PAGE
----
ROME (Reuters) - The word “condom” is to be uttered for the first time in an advertisement to raise AIDS awareness in Italy, breaking a bizarre taboo in the Catholic country.
Since the spread of HIV/AIDS started in the 1980s, the Italian government has run health campaigns about the disease, some of which have featured pictures of condoms.
But they have always omitted using the “C” word.
Movie director Francesca Archibugi, filming the TV advert at a pharmacy in Rome’s Fiumicino airport on Thursday, described the new advert as “a triumph against taboo”.
The Catholic Church equates promotion of condoms to fostering immoral and hedonistic lifestyles.
The prudish treatment of the word contrasts with the risque nature of Italian advertising and media, where gameshows and adverts routinely make sexual references, or feature scantily clad women, often for purely decorative effective.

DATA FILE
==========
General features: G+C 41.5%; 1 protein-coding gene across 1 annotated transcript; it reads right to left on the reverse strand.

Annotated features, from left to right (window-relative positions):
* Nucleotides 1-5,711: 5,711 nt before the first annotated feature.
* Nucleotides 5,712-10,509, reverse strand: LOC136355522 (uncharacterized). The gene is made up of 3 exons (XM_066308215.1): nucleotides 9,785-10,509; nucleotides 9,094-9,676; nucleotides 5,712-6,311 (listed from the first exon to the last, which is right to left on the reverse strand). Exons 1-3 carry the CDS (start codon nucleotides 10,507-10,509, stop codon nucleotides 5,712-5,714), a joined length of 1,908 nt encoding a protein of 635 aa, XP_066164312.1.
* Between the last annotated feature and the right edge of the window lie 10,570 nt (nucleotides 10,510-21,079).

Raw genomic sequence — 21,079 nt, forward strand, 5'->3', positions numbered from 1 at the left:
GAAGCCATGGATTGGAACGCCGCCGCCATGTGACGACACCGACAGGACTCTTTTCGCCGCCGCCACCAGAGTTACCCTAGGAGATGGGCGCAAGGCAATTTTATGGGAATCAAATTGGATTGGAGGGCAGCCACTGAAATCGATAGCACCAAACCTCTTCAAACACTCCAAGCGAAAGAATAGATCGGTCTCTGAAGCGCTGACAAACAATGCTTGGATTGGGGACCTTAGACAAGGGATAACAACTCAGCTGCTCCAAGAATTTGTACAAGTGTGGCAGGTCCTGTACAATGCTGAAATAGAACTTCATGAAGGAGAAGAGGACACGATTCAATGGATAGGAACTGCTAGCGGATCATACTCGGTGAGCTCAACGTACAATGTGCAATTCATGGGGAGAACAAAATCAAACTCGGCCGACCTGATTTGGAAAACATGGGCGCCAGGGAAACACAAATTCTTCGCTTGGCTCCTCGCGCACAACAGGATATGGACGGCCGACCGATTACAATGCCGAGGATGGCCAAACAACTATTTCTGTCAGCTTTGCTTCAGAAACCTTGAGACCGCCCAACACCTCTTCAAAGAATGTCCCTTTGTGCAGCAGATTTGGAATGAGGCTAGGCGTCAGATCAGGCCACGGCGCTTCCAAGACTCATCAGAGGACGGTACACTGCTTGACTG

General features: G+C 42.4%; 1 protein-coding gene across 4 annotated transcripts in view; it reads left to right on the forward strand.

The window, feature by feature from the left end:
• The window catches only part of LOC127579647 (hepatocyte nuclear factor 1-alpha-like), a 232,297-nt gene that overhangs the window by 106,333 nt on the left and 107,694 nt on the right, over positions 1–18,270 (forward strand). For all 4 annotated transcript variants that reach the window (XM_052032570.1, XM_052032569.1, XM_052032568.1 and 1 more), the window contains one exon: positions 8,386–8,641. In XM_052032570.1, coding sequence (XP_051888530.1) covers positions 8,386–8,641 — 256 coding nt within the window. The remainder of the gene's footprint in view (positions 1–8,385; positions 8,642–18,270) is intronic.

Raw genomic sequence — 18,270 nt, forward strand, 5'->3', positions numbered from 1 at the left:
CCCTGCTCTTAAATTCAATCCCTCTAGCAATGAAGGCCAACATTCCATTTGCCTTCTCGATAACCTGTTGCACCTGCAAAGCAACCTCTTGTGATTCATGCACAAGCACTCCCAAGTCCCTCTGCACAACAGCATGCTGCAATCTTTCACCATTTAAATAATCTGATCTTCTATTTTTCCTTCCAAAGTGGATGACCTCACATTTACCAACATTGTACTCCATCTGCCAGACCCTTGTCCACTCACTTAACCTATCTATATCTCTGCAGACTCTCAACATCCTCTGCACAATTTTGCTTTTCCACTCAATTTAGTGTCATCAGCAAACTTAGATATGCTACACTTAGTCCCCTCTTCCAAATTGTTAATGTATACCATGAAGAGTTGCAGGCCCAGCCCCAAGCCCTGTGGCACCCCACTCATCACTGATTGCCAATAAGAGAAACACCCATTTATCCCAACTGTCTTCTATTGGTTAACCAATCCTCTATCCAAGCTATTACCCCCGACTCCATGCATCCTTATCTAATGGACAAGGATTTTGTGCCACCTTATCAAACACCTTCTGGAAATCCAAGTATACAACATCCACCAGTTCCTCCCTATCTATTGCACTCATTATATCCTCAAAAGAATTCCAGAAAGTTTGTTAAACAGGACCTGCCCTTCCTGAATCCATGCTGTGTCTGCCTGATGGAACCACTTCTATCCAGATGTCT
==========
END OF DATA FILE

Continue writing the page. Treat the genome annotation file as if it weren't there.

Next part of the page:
Although the sale of condoms is far more widespread in Italy than many other parts of Europe — they can, for example be bought from street vending machines — slogans until now have been restricted to phrases such as: “Protect your love!”.
Archibugi’s campaign is unlikely to impress the Vatican, which teaches that fidelity within heterosexual marriage, chastity and abstinence are the best ways to combat AIDS.
The director, famed in Italy for films such films as “Shooting the Moon”, said it was important to get the message across in Italy where there 4,000 people every year are infected with HIV/AIDS.
“The true dangers are never talked about - there’s a moralistic facade which, when uncovered, reveals great ignorance”.
Reporting by Liz Rusbridger; Editing by Elisabeth O'Leary